On one hand you have the philosophers who believe you can speak and write about God, because God is reality. On the other hand, are the Logical Positivists who claim that statements about God have no meaning because they don’t relate to anything that is real. There are a number of philosophers who claimed to have proven conclusively that religious language is meaningful, for example Aquinas’ theory of analogy. An analogy is an attempt to explain the meaning of something which is difficult to understand and forming relations through attributes or relations that are similar. Aquinas rejected univocal and equivocal language when talking about God.
Through explanation and analysis of his position, this paper will set out his belief on the existence of God, the importance of this argument to his overall position, and to discuss several of the problems in his reasoning. The first proof Descartes considers God is the in the third meditation. By this point, Descartes has already concluded that the only thing thus far that he can be sure of is that he exists as some sort of thinking thing. He has considered the existence of a malevolent spirit that has set out specifically to deceive him at every turn, which has the effect of rendering any other belief spurious at best. In the face of the possibility that something is deliberately setting out to deceive him, he is left only with the knowledge that he is a thinking thing.
Recognising this reaffirms that God is more than we can ever imagine – he is ineffable, can never be described so we cannot say what they are not. Strengths of via negativa are that it allows things to be said about God without implying that the finite (humans) can grasp the infinite (God), it also asserts the claims of revelation, that God is good and then recognises goodness to be a human word and so must be negated by saying too that God is not good to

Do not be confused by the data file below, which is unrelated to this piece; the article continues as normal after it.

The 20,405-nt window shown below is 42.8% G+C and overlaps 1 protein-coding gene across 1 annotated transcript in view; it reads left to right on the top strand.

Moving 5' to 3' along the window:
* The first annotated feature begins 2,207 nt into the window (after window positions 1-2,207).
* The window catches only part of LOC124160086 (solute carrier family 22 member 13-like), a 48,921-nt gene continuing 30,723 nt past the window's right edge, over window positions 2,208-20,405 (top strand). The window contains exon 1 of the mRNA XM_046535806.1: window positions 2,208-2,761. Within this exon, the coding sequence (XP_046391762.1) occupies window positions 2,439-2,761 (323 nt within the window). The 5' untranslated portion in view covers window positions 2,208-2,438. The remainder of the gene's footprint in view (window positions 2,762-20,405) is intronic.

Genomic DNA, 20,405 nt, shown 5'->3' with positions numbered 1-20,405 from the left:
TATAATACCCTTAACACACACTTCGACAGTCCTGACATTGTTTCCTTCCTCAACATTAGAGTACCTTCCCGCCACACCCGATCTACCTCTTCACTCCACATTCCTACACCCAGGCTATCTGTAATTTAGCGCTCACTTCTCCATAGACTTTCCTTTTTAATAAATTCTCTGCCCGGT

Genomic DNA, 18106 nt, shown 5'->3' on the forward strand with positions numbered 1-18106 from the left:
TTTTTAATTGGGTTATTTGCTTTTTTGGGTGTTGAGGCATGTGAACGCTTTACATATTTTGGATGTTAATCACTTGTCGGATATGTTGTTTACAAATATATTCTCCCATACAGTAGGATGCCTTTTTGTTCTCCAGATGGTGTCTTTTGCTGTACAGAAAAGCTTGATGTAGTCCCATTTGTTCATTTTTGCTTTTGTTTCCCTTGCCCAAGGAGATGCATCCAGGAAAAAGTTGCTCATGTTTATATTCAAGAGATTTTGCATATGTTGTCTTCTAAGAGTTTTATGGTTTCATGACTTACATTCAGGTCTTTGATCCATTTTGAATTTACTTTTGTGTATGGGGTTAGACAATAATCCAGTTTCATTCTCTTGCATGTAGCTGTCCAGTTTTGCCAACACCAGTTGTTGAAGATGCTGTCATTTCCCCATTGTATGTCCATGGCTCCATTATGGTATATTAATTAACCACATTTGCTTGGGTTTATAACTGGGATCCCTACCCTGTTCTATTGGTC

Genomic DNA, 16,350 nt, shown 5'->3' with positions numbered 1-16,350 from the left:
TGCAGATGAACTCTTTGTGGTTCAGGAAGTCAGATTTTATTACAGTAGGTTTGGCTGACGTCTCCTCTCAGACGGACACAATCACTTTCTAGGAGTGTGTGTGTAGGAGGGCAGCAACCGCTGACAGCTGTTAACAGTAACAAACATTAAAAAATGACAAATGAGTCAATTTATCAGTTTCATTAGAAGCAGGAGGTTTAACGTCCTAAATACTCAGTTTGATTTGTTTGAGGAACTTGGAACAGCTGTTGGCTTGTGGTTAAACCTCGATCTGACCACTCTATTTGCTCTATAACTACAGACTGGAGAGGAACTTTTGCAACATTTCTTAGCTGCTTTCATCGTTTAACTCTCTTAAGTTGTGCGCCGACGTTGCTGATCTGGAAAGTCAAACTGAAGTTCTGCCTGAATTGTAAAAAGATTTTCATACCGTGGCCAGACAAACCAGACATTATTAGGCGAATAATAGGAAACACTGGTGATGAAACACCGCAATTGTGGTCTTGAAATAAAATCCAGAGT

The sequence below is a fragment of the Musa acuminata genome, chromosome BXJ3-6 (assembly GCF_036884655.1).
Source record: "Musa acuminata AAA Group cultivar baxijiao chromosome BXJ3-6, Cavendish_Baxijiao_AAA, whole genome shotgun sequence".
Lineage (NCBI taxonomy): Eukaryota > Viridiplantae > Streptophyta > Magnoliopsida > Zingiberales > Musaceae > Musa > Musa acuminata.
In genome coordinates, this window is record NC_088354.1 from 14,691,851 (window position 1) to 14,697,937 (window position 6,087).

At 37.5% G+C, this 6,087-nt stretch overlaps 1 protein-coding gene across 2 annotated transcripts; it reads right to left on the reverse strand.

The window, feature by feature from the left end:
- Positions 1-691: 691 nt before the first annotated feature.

But this contradicts the definition of God. Therefore, we must posit that God exists.” (p. 5). Despite the many debates Anselm’s theory created over the meaning of “greater” and “being”, Crutcher (2010) argues that Anselm’s theory fails “as an argument against non-theists because its premises can be freely doubted.” (p. 5). If one doubts that God exists, they will also doubt the qualities predicated to God. “The conclusion
He also says there are a chain of causes and effects leading back to the beginning of the Universe. He did not believe in infinite regress, and so, for him, there had to be a first cause, and that first cause has to be God. Aquinas’ Cosmological argument has many positive points which could be used to prove the existence of God, and his argument is both logical and convincing. However, I believe there are some major flaws within it, and I hope to use these flaws to show that Aquinas’ Cosmological argument does not prove the existence of a God. The first point to Thomas Aquinas’ Cosmological argument is about Motion.
How God Exists in Descartes Meditations and His Relationship to Humanity Jennifer Jones October 27, 2011 In his Meditations, Descartes meditates on what he knows and how he knows them. He doubts his foundational beliefs to discover what he really knows and whether they are true or not. The principal source for knowledge of all those things Descartes has experienced in his world is the senses. However, Descartes realizes that he cannot trust his sense because they have deceived him before, for example things that look a certain way faraway look very different up close. Descartes concludes that the senses provide attributes of existence in the world that is being experienced, but he is looking for truth, one that cannot come in the physical world.